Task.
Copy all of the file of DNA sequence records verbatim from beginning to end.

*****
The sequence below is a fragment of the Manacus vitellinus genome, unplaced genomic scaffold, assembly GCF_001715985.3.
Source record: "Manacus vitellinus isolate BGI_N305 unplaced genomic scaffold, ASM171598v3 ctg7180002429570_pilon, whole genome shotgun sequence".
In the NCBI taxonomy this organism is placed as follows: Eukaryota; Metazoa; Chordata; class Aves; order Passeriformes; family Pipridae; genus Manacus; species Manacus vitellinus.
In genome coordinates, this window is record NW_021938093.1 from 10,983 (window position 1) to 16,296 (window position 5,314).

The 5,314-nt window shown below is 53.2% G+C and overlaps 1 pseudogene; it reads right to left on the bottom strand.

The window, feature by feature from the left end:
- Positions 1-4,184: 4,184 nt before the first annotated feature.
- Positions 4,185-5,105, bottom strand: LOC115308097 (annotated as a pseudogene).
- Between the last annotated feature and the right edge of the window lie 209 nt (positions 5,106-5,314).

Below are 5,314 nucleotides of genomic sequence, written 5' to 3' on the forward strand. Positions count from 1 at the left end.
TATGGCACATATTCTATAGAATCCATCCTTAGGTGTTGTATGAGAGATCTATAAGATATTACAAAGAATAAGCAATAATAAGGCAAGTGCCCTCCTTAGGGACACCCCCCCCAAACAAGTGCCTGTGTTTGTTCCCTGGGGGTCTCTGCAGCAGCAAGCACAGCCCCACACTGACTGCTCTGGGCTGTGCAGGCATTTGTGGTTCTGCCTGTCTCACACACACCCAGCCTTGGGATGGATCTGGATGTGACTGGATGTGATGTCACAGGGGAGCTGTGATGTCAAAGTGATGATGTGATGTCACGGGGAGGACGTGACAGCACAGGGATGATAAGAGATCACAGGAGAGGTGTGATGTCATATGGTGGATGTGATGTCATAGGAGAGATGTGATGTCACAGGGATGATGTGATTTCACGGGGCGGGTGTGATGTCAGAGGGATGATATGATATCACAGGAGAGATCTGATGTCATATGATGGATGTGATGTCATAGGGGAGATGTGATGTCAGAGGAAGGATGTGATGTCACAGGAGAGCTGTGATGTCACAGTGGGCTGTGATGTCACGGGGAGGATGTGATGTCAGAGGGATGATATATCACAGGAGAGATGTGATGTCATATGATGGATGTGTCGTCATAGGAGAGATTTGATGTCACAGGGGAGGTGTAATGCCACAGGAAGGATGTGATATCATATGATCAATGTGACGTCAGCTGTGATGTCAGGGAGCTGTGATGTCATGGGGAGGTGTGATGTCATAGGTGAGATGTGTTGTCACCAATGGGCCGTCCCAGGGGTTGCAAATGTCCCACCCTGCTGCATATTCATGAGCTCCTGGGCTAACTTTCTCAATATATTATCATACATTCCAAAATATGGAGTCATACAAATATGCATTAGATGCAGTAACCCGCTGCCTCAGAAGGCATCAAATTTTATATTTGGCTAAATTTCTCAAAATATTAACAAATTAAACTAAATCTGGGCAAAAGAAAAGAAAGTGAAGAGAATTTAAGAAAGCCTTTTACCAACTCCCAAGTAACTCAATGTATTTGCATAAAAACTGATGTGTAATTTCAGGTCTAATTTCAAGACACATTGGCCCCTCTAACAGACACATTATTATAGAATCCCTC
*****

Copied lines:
The sequence below is a fragment of the Manacus vitellinus genome, unplaced genomic scaffold, assembly GCF_001715985.3.
Source record: "Manacus vitellinus isolate BGI_N305 unplaced genomic scaffold, ASM171598v3 ctg7180002429570_pilon, whole genome shotgun sequence".
In the NCBI taxonomy this organism is placed as follows: Eukaryota; Metazoa; Chordata; class Aves; order Passeriformes; family Pipridae; genus Manacus; species Manacus vitellinus.
In genome coordinates, this window is record NW_021938093.1 from 10,983 (window position 1) to 16,296 (window position 5,314).

The 5,314-nt window shown below is 53.2% G+C and overlaps 1 pseudogene; it reads right to left on the bottom strand.

The window, feature by feature from the left end:
- Positions 1-4,184: 4,184 nt before the first annotated feature.
- Positions 4,185-5,105, bottom strand: LOC115308097 (annotated as a pseudogene).
- Between the last annotated feature and the right edge of the window lie 209 nt (positions 5,106-5,314).

Below are 5,314 nucleotides of genomic sequence, written 5' to 3' on the forward strand. Positions count from 1 at the left end.
TATGGCACATATTCTATAGAATCCATCCTTAGGTGTTGTATGAGAGATCTATAAGATATTACAAAGAATAAGCAATAATAAGGCAAGTGCCCTCCTTAGGGACACCCCCCCCAAACAAGTGCCTGTGTTTGTTCCCTGGGGGTCTCTGCAGCAGCAAGCACAGCCCCACACTGACTGCTCTGGGCTGTGCAGGCATTTGTGGTTCTGCCTGTCTCACACACACCCAGCCTTGGGATGGATCTGGATGTGACTGGATGTGATGTCACAGGGGAGCTGTGATGTCAAAGTGATGATGTGATGTCACGGGGAGGACGTGACAGCACAGGGATGATAAGAGATCACAGGAGAGGTGTGATGTCATATGGTGGATGTGATGTCATAGGAGAGATGTGATGTCACAGGGATGATGTGATTTCACGGGGCGGGTGTGATGTCAGAGGGATGATATGATATCACAGGAGAGATCTGATGTCATATGATGGATGTGATGTCATAGGGGAGATGTGATGTCAGAGGAAGGATGTGATGTCACAGGAGAGCTGTGATGTCACAGTGGGCTGTGATGTCACGGGGAGGATGTGATGTCAGAGGGATGATATATCACAGGAGAGATGTGATGTCATATGATGGATGTGTCGTCATAGGAGAGATTTGATGTCACAGGGGAGGTGTAATGCCACAGGAAGGATGTGATATCATATGATCAATGTGACGTCAGCTGTGATGTCAGGGAGCTGTGATGTCATGGGGAGGTGTGATGTCATAGGTGAGATGTGTTGTCACCAATGGGCCGTCCCAGGGGTTGCAAATGTCCCACCCTGCTGCATATTCATGAGCTCCTGGGCTAACTTTCTCAATATATTATCATACATTCCAAAATATGGAGTCATACAAATATGCATTAGATGCAGTAACCCGCTGCCTCAGAAGGCATCAAATTTTATATTTGGCTAAATTTCTCAAAATATTAACAAATTAAACTAAATCTGGGCAAAAGAAAAGAAAGTGAAGAGAATTTAAGAAAGCCTTTTACCAACTCCCAAGTAACTCAATGTATTTGCATAAAAACTGATGTGTAATTTCAGGTCTAATTTCAAGACACATTGGCCCCTCTAACAGACACATTATTATAGAATCCCTC